The result of the investigations of the last two chapters has been to show that on the one hand there is a limit to “austere” constructions of an account of objectivity from the very nature of judgment alone but that once one admits to the need for an account of synthesis there are parallel difficulties with comprehending how “synthesis” is itself possible. What any cautious philosophical inquiry into the nature and possibilities of a transcendental description of experience would deduce from these outcomes is that we need, in the first instance, to describe how the description of apperception can reveal reciprocal connections between the nature of consciousness and the nature of its awareness of “objects”. This requires us to think of the model of a form of “transcendental psychology” that can be based on an account of apperception that is still conceived of in an “austere” way, that is with minimal reference to the machinery of synthesis. The prime exemplar of such an approach is Strawson’s description of the strategies for a transcendental argument that will justify the notion of objectivity from what seems to be required even to have a conception of consciousness itself. The nature and the limits of this approach will hence be our first quarry.
KeywordsManifold Coherence Assimilation Stake A363
Unable to display preview. Download preview PDF.
- 2.P. F. Strawson (1966) The Bounds of Sense: An Essay on Kant’s “Critique of Pure Reason”, London and New York: Routledge, p. 72.Google Scholar
- 4.For an important recent critical reconstruction of Fichte’s appeal to the notion of reflection in the context of tracing an Idealist trajectory that begins with an account of the transcendental deduction, see Kryiaki Goudeli (2002) Challenges to German Idealism: Schelling, Fichte and Kant, London and New York: Palgrave Macmillan, especially Chapter 3.Google Scholar
- 6.Dieter Henrich (1969) “The Proof -Structure of Kant’s Transcendental Deduction”, The Review of Metaphysics, Vol. 22, p. 642.Google Scholar
- 9.Paul Guyer (1986) “The Failure of the B-Deduction”, Southern Journal of Philosophy, Vol. XXV, Supplement, p. 73.Google Scholar
- 10.Guyer could of course reply that our view as given here involves a more complex chain of argument than Kant gives in §15 but to this it is possible simply to state that Kant’s argument here has condensed the chain of considerations that we have adduced and that the point in any case is primarily to think of what the required premises of Kant’s arguments are, not whether he in each case states them all. When we referred in the text above to “experience” in the standard empiricist sense we were of course thinking of the difficulty of capturing the two senses of “experience” that Lewis White Beck has well described in his distinction between “Lockean” and “Kantian” experience (or L and K experience). See Lewis White Beck (1975) “Did the Sage of Konigsberg Have No Dreams?”, Essays on Kant and Hume, New Haven and London: Yale University Press.Google Scholar
- 13.James Van Cleve (1999) Problems From Kant, Oxford and New York: Oxford University Press, p. 79.Google Scholar
- 15.Patricia Kitcher (1990) Kant’s Transcendental Psychology, Oxford and New York: Oxford University Press, p. 122. On these grounds she denies that what is described by the transcendental unity of apperception are, as Strawson thought, properties of “persons”, stating that Kant’s theory is one “of ‘mental’ rather than ‘personal’ unity” (p. 123).Google Scholar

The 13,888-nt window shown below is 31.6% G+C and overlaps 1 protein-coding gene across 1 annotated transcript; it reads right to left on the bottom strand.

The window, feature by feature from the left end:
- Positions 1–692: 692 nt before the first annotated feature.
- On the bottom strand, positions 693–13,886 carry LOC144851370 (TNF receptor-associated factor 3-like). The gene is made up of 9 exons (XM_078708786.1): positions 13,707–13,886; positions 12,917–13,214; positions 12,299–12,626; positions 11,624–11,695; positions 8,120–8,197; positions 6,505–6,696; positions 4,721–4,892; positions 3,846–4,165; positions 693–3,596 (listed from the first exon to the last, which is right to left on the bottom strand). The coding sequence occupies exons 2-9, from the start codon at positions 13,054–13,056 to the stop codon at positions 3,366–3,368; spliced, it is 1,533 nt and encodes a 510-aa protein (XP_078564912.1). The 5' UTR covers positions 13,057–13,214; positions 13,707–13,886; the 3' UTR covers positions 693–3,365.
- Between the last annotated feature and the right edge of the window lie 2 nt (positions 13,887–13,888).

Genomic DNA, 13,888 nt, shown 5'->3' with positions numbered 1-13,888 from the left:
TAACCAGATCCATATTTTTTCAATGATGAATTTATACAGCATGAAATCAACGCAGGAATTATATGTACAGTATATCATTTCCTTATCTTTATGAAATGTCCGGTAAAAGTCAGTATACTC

- 17.Patricia Kitcher (1999) “Kant on Self-Consciousness”, The Philosophical Review, Vol. 108, No. 3, p. 381.Google Scholar
- 19.Andrew Brook (1994) Kant and the Mind, Cambridge and New York: Cambridge University Press, pp. 55–6.Google Scholar
- 22.Pierre Keller (1998) Kant and the Demands of Self-Consciousness, Cambridge and New York: Cambridge University Press, pp. 22–3.Google Scholar
- 23.There is an intriguing parallel to this passage in Husserl who writes the following at one point: “If now we perform an act of cognition, or, as I prefer to express it, live in one, we are ‘concerned with the object’ that it, in its cognitive fashion, means and postulates. If this act is one of knowing in the strictest sense, i.e. if our judgement is inwardly evident, then its object is given in primal fashion (originar). The state of affairs comes before us, not merely putatively, but as actually before our eyes, and in it the object itself, as the object that it is, i.e. just as it is intended in this act of knowing and not otherwise, as bearer of such and such properties, as the term of such relations etc.” Edmund Husserl (1900–1901) Logical Investigations, translated by J. N. Findlay (1970), partially modified by D. Moran, London and New York: Routledge, 2000, p. 145, my emphasis. Noticeably however here for Husserl it is the identity of the state of affairs that is presented in this way, not the identity of the act of presentation of it by a principle like the unity of apperception. That Husserl increasingly came to feel such a principle was however necessary led to his adoption of a position he termed “transcendental idealism” subsequently. Charting the relationship between this notion and Kant’s and the relationship and difference between the two conceptions of apperception would be a major work which I hope to attempt elsewhere. Suffice it here to say however that when Husserl arrives at this principle in Ideas I he draws directly upon the discussion of apperception in §16 of the B-Deduction.Google Scholar